After taking the United Kingdom by storm, restaurateur Das Sreedharan comes to town. He talks about his food philosophy, and his love for the humble morukozhambu

As Das Sreedharan himself admits, the success of Rasa is not just about the food, but about the stories. Rasa is a chain of restaurants in the U.K. that opened up Brits to Indian food beyond curry and chicken tikka masala. The restaurant went into the un-treaded zone of food from Kerala. The six restaurants in the U.K. now have a younger sibling in India, in namma Bengaluru.

Das definitely is a zealous storyteller. He’ll go from story to story giving you one about when Andrew Lloyd Webber came visiting, or about feeding Anil Kumble and A.R.. Rahman. Or his shock, on his first job as a waiter in an Indian restaurant in London, when he found that the masala for the baingan and the chicken curry was the same.

“That’s when I decided change should happen. As an Indian you hate it that the first thing that comes to the tables is stale poppadom and a mango pickle, which is just mango drenched in sugar. India is a land of pickles and chutneys and it was unfair that this was the image of India,” says Das, sitting back in the pink-cushioned chair at Rasa India in Bangalore’s most bustling restaurant landscape, Indiranagar CMH Road.

A mom-to-be is surrounded by a gaggle of relatives at her baby shower the afternoon we meet, at this all-pink-and-white airy restaurant. The colours and brightness are in defiance of the image of “Indian” restaurants in London — so dark you can’t see your food.

“Rasa means an experience that can’t be described,” Das smiles his Buddha smile, looking over his restaurant with something between love and pride. While getting Londoners to appreciate Indian food may be easy, will it be the same getting Indians to taste home? “It’s actually better, because you are at the source. In London, the food had to travel. Dreams had to be recreated. Stories had to be told. When I managed to recreate India there, I felt I could do 100 times better here.” Moreover, he admits, that he’s old-fashioned and wants to take food back through time. What worked in London is that Rasa made the Englishman feel at home. The recession, he feels was a blessing in disguise — the first thing people changed was their lifestyle, people started worrying about eating out, creativity took a backseat. “There was so much rubbish in the market that got weeded out. It took people back to their roots, helped them resist the feeling of want.”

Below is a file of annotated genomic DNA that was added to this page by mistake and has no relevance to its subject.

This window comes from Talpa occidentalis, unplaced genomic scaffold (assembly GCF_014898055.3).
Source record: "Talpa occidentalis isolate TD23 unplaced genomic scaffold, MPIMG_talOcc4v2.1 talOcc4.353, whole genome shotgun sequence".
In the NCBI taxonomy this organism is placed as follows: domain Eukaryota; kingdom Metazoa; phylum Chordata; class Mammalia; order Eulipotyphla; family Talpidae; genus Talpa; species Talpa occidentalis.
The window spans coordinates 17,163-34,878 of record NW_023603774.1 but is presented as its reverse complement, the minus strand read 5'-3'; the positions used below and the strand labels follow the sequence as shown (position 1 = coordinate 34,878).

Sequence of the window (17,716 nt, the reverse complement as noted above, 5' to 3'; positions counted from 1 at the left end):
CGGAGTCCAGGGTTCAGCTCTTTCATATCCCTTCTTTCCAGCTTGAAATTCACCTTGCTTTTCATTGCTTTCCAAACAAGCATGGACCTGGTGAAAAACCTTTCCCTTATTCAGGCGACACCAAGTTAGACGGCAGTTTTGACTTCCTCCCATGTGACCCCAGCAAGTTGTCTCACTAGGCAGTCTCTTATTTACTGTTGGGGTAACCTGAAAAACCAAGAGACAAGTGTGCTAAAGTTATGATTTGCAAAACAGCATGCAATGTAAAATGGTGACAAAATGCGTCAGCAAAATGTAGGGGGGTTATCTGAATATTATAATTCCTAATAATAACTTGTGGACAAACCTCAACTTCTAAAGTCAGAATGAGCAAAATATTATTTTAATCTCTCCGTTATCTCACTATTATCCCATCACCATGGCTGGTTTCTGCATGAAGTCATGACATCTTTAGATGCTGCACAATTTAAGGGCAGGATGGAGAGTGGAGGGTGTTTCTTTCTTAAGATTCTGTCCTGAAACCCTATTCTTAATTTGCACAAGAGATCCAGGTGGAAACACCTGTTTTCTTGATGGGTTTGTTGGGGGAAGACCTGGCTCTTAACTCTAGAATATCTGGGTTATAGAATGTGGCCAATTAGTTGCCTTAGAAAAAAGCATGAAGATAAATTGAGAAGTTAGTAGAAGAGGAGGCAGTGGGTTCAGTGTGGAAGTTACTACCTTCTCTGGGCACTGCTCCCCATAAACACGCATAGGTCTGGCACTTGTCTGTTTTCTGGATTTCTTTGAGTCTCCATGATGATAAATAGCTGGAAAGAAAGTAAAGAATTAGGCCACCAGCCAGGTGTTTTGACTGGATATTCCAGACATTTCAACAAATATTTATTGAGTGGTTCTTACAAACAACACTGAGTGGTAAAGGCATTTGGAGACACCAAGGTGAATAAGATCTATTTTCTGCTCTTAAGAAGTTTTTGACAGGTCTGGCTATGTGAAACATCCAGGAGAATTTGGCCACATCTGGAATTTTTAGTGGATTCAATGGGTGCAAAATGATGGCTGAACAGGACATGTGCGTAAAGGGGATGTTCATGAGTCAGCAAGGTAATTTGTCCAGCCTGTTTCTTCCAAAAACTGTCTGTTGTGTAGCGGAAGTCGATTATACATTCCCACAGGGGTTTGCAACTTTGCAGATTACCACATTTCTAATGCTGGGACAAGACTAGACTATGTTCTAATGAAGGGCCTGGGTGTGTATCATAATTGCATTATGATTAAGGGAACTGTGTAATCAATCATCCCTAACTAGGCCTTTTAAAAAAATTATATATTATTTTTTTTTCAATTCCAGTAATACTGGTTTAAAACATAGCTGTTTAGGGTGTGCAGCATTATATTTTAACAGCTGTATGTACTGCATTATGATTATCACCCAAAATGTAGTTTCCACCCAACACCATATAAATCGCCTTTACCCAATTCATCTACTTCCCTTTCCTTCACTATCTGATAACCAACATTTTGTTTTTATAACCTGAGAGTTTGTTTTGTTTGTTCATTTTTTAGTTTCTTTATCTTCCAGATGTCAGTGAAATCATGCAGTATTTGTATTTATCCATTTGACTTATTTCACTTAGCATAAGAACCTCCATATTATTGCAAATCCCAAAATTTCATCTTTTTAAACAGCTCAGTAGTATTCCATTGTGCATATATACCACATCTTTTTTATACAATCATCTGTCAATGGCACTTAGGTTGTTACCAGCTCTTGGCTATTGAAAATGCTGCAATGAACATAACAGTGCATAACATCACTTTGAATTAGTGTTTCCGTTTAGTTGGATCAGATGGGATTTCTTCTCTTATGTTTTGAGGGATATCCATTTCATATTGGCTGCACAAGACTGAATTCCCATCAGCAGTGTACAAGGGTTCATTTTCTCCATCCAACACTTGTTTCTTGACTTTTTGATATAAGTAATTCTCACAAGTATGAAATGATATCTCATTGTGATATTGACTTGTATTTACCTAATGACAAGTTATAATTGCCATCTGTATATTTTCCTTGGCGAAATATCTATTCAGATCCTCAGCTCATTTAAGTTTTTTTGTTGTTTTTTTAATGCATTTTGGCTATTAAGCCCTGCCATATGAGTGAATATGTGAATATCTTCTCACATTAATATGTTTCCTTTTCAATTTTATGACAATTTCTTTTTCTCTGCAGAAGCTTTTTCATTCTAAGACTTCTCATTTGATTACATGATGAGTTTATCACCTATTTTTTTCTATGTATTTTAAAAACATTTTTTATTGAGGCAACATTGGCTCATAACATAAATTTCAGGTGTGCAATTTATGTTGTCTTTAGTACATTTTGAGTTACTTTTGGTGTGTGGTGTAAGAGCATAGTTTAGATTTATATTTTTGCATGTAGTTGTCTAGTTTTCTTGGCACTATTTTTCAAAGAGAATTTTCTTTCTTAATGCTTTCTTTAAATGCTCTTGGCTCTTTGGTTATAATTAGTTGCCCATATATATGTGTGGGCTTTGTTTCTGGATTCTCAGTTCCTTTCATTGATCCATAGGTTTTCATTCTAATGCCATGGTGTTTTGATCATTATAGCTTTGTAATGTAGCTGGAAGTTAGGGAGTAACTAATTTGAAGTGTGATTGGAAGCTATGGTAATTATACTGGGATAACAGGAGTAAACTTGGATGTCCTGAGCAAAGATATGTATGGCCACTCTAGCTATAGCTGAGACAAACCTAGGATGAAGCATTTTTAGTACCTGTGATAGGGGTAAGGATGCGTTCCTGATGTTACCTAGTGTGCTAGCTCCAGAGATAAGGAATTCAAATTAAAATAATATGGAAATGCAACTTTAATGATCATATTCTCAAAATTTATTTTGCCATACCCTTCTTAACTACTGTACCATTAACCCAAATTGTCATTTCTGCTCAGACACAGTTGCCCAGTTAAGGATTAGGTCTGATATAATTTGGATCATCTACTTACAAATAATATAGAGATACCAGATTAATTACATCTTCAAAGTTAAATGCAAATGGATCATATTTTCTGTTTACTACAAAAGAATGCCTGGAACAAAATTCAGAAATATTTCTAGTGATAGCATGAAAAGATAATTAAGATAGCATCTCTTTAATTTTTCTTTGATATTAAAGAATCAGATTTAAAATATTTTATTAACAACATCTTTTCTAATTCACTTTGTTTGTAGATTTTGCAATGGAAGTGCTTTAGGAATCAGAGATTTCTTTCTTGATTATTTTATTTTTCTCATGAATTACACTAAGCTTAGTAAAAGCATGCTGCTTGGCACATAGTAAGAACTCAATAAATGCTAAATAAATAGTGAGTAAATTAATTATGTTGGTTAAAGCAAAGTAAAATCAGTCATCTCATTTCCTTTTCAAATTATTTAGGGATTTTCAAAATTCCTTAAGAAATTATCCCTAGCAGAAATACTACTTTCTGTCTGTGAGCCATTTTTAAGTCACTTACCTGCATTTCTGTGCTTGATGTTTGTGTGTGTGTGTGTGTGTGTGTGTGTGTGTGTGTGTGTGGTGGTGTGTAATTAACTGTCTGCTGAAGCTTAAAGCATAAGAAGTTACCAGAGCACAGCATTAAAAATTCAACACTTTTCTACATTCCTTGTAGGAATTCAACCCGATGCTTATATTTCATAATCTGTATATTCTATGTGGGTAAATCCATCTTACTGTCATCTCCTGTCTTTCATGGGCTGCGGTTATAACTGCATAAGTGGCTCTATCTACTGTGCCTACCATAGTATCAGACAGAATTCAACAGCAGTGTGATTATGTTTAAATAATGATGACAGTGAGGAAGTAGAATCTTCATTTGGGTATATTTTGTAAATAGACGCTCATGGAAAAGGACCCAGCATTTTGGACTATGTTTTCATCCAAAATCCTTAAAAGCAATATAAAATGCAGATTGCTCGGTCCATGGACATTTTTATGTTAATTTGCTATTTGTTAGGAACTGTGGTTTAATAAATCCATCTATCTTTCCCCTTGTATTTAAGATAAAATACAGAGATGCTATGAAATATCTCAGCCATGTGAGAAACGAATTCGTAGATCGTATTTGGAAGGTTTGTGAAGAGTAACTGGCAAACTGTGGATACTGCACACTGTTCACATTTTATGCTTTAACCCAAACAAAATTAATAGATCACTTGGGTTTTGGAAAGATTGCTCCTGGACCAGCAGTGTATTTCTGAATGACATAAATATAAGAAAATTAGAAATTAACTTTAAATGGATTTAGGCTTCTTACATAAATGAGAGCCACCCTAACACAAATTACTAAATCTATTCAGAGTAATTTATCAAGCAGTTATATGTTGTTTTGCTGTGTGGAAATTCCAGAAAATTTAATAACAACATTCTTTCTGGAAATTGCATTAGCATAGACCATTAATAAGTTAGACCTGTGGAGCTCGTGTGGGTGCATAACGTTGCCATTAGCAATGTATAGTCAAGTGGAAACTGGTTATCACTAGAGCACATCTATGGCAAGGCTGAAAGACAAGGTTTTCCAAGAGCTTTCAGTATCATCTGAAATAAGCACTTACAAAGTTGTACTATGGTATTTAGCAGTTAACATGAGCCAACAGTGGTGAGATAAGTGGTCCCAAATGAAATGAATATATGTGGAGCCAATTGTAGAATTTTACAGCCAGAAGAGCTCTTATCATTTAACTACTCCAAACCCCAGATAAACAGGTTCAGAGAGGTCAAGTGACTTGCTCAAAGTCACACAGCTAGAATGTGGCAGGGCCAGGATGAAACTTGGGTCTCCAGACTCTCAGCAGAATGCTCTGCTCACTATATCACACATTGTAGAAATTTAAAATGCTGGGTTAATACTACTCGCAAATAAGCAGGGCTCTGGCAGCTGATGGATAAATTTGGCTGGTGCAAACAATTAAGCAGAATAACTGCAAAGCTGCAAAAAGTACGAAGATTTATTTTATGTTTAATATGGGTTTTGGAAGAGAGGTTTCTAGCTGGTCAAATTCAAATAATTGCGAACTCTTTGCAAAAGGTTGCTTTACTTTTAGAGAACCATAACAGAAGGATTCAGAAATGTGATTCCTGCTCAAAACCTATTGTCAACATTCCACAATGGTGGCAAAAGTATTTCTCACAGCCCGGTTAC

When you taste his mango or ginger pickle that remind you of your grandma, or when you eat the beetroot pachadi which works because it keeps drama to the minimum, you realise his mantra of minimalism has made him tick. His favourite dish on the menu, for example, is the morukozhambu. “I learnt to be the father of that. In one way it’s one of the most popular dishes across regions in India, in various forms. It’s the easiest and simplest of foods, very cleansing, subtle. It’s lightest on the tummy and its memory lasts the longest. I’ve learnt to do it in about 15 ways, with beetroot, pumpkin, spinach…I use it as an example to tell people of the feeling of spirituality.”

Das definitely worships his food. “Indian food is the future of the world because of the spiritual vibrance of our cooking…the love we apply while cooking. I want to commit my life towards that. All my learning of food is from my own childhood, from my mother. The only way we express love in India is through our cooking. Our mothers don’t know any other way!” His journey from hanging around in his father’s chai-kada (tea shop) in Kerala’s hinterlands to his raging success in London as a restaurateur is now the stuff of legend, and B-school lessons.

Das is also taking his own learning a step further by setting up the Rasa Gurukul back home in Kerala. He rues that we don’t have enough passionate cooks here; students who train to be chefs are interested in western food and in getting out of the country, he says.

Combining the thought of preserving traditional Indian cooking methods, and dishes, with his childhood desire to help the underprivileged, has resulted in his decision — to train 20 orphans in the culinary arts, and they in turn will open 20 restaurants. The Gurukul is set in an organic farm. “I’m slowly making all my restaurants organic. We will be the first organic restaurant chain in the world.”

For Das, food is not just a thing to eat; it meanders into the worlds of philosophy, healing and nurturing. “Every meal should talk about your future. That’s a mother’s philosophy while feeding her child. With every meal, she imagines her child grow. I do that with my customers; with every change in their life, I feel I also have ownership of it.”

Here’s a toast to thoughtful food.